To prepare microorganism sensors storing various microorganism materials and phytopathogenic microorganisms, bacteria were cultured at 30° C. for 12 days in L broth media with shaking, and fungi were cultured at 25° C. for seven days in PD broth media with shaking.

The bacteria and fungi were collected, washed, immobilized on nitrocellulose filters, and placed in sensor units.

The response of each microorganism sensor to potting soil and the electrode response ratio of antagonistic microorganism/pathogenic microorganism were determined, and the results are shown in Table 28.

TABLE 28
Electrode response of microorganism sensors storing various microorganism materials and
phytopathogenic microorganisms
Electrode response ratio
Electrode response(antagonistic microorganism/pathogenic microorganism)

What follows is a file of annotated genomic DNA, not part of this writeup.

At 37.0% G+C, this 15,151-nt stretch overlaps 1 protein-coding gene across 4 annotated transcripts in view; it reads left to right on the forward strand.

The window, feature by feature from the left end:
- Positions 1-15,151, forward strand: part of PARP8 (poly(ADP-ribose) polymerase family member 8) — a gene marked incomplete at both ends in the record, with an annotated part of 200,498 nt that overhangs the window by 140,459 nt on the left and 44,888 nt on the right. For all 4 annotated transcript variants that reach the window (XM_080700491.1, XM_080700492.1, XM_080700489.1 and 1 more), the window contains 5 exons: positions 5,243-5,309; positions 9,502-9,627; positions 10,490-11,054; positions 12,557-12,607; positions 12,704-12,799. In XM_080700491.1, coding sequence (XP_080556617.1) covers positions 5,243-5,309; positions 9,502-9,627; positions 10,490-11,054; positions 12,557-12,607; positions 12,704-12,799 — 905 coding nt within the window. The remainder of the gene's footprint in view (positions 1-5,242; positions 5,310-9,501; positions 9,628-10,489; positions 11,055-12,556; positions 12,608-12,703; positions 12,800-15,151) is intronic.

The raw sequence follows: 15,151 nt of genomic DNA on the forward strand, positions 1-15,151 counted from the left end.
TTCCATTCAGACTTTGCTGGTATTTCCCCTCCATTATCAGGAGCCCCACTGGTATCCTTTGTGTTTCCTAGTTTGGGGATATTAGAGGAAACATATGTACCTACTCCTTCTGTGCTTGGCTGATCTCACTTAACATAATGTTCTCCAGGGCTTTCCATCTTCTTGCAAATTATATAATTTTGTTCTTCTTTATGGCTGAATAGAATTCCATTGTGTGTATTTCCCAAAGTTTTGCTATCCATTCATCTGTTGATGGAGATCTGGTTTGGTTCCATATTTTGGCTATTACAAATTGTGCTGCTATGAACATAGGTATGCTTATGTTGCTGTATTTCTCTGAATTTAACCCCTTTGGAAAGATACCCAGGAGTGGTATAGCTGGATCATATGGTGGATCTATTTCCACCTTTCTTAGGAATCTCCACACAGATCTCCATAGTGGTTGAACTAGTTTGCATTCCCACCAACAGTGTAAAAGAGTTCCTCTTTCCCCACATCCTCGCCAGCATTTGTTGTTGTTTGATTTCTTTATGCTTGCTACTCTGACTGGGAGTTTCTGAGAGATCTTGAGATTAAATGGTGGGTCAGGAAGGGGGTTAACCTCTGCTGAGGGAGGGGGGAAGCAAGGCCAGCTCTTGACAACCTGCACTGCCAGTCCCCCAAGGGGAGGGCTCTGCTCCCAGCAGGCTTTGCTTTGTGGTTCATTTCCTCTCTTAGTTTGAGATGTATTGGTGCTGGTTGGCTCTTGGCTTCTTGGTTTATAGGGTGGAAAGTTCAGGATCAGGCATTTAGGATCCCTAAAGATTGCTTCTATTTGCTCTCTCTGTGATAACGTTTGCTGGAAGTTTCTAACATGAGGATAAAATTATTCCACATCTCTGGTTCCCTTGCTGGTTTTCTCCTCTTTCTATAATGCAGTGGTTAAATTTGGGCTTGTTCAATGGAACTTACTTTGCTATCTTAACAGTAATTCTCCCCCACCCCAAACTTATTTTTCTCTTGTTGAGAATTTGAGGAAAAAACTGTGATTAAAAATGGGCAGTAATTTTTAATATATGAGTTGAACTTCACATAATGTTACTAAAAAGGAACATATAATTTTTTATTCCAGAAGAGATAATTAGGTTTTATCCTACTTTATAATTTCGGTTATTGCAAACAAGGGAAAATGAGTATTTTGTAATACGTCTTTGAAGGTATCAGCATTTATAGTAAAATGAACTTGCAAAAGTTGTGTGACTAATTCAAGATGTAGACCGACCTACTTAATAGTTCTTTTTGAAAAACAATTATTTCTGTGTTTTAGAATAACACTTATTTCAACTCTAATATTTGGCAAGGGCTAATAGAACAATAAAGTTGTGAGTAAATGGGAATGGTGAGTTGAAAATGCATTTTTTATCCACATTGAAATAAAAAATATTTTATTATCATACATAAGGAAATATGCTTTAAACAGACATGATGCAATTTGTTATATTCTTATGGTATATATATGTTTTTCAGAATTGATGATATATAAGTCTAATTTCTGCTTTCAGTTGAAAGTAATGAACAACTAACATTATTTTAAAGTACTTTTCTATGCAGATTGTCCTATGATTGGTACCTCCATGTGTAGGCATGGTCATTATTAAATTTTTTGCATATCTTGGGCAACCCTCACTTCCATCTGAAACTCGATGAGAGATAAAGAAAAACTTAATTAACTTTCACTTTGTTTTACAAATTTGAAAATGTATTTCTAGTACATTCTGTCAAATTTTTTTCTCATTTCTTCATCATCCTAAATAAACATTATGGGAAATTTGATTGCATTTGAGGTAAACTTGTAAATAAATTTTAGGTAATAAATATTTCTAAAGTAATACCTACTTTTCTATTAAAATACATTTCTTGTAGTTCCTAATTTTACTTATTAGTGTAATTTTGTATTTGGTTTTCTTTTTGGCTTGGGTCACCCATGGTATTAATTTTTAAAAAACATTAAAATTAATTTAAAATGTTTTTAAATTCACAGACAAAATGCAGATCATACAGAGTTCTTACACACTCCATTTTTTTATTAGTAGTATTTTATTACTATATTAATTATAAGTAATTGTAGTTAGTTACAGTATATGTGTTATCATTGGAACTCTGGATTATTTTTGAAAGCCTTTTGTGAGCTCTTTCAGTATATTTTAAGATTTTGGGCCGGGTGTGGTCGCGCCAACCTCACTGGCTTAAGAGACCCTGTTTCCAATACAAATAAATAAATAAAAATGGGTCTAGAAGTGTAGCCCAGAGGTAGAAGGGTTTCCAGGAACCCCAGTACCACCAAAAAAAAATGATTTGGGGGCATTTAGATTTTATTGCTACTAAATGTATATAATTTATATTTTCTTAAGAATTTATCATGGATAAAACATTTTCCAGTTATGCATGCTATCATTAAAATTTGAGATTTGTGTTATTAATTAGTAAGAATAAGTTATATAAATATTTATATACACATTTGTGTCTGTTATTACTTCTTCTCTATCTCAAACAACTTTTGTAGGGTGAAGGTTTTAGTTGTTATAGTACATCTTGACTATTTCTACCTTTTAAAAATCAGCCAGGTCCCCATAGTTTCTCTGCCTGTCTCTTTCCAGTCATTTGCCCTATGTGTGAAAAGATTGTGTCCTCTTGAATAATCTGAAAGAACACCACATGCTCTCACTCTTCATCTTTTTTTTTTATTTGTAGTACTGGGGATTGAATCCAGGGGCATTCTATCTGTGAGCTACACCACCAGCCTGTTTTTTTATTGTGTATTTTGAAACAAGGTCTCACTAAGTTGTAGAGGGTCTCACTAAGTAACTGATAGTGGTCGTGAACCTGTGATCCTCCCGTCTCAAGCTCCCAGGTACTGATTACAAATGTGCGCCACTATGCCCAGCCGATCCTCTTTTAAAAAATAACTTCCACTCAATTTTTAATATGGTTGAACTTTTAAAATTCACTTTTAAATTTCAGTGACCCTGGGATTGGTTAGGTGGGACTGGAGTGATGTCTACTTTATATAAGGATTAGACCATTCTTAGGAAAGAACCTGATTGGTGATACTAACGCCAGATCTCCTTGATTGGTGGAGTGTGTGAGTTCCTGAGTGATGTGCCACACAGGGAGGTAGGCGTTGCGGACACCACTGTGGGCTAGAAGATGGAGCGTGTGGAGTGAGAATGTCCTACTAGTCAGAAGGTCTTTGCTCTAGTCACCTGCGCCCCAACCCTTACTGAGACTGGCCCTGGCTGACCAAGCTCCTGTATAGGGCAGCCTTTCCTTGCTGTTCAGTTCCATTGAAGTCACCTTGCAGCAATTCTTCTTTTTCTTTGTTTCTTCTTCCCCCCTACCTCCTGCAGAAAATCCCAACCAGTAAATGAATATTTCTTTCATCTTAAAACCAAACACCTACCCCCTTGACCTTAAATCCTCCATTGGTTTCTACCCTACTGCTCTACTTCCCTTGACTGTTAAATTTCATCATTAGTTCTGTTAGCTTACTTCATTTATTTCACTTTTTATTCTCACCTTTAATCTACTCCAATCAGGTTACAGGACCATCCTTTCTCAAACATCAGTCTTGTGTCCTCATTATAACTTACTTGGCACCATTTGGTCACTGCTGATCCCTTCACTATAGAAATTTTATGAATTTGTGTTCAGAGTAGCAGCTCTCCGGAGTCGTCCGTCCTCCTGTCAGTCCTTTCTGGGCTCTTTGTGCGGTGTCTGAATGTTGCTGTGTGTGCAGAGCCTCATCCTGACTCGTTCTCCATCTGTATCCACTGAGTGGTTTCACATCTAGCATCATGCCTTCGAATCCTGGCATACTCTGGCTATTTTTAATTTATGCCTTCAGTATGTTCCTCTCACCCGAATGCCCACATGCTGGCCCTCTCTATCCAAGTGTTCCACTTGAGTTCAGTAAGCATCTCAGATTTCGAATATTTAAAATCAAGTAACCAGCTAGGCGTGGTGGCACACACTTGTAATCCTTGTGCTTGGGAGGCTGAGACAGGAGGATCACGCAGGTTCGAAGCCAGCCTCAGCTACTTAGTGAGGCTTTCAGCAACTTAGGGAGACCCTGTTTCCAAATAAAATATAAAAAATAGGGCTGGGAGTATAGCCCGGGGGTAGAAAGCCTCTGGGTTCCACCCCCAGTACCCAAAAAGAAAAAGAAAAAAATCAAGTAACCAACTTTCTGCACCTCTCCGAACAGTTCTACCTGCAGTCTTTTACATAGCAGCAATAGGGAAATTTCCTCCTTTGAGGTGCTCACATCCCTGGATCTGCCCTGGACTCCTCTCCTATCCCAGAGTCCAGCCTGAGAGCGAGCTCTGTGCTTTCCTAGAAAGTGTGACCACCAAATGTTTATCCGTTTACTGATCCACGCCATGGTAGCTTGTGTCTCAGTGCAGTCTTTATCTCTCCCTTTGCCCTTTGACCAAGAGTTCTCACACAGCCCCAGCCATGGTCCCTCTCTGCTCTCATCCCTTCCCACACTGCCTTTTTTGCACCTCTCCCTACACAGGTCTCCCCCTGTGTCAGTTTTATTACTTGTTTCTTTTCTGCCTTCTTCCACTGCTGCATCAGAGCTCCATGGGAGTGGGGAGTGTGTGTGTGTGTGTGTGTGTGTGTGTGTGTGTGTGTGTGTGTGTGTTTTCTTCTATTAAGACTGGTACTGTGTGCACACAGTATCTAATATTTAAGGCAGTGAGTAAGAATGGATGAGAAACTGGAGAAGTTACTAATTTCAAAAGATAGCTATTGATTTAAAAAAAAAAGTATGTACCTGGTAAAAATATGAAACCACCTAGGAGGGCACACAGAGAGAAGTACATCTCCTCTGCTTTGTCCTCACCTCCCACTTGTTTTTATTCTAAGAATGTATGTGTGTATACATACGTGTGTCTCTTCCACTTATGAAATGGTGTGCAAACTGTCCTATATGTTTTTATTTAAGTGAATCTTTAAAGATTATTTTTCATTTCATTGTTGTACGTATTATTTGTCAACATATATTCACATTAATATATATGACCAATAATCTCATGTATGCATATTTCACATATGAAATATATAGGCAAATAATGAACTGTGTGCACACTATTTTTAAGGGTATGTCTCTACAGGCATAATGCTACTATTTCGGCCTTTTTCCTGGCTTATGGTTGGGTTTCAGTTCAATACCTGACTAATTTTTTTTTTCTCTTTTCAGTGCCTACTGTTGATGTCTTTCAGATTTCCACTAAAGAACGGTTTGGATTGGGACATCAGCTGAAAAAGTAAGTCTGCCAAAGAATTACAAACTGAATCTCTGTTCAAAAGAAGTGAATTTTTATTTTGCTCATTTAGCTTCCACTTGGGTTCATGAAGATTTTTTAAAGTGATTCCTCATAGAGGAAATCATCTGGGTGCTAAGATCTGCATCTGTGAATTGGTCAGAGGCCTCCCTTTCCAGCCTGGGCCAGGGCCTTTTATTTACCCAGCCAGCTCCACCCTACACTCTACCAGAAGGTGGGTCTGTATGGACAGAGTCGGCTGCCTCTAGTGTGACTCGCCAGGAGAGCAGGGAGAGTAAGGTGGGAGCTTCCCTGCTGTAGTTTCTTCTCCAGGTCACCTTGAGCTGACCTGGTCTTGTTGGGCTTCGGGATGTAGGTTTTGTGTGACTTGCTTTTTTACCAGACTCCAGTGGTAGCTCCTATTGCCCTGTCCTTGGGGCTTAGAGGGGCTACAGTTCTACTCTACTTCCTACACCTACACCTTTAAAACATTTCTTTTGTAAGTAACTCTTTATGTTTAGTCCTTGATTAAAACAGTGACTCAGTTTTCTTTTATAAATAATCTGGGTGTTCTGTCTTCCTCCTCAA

(ΔnA)Fusarium
ClubrootFusariumoxysporum
Nusery soildiseasedRalstoniaoxysporum f.Plasmodiophoraf. sp.
(Supermix-A)soilsolanacearumsp. Lactucumbrassicaespinaciae
Bio-2118.029.01.800.571.760.87
Cerafarm8.042.00.800.252.550.39
Hardin-L16.516.51.650.521.000.80
Mycostop4.518.00.450.141.090.22
HAI0037729.030.02.900.921.821.40
MMR323.514.52.350.740.881.14
R. solanacearum10.0
F. oxysporum f.31.7
sp. Lactucum
P. brassicae16.5
F. oxysporum f.20.7
sp. spinaciae

The introduced amount of microorganism materials was determined in principle according to the methods recommended by the respective manufacturers or developers. Thus in some cases the number of antagonistic microorganisms introduced differed greatly from the inoculated number of pathogenic microorganisms.

A difference in microorganism density of about ten times is not often problematic for soil microorganisms, but a difference of 100 times or more needs to be taken into consideration.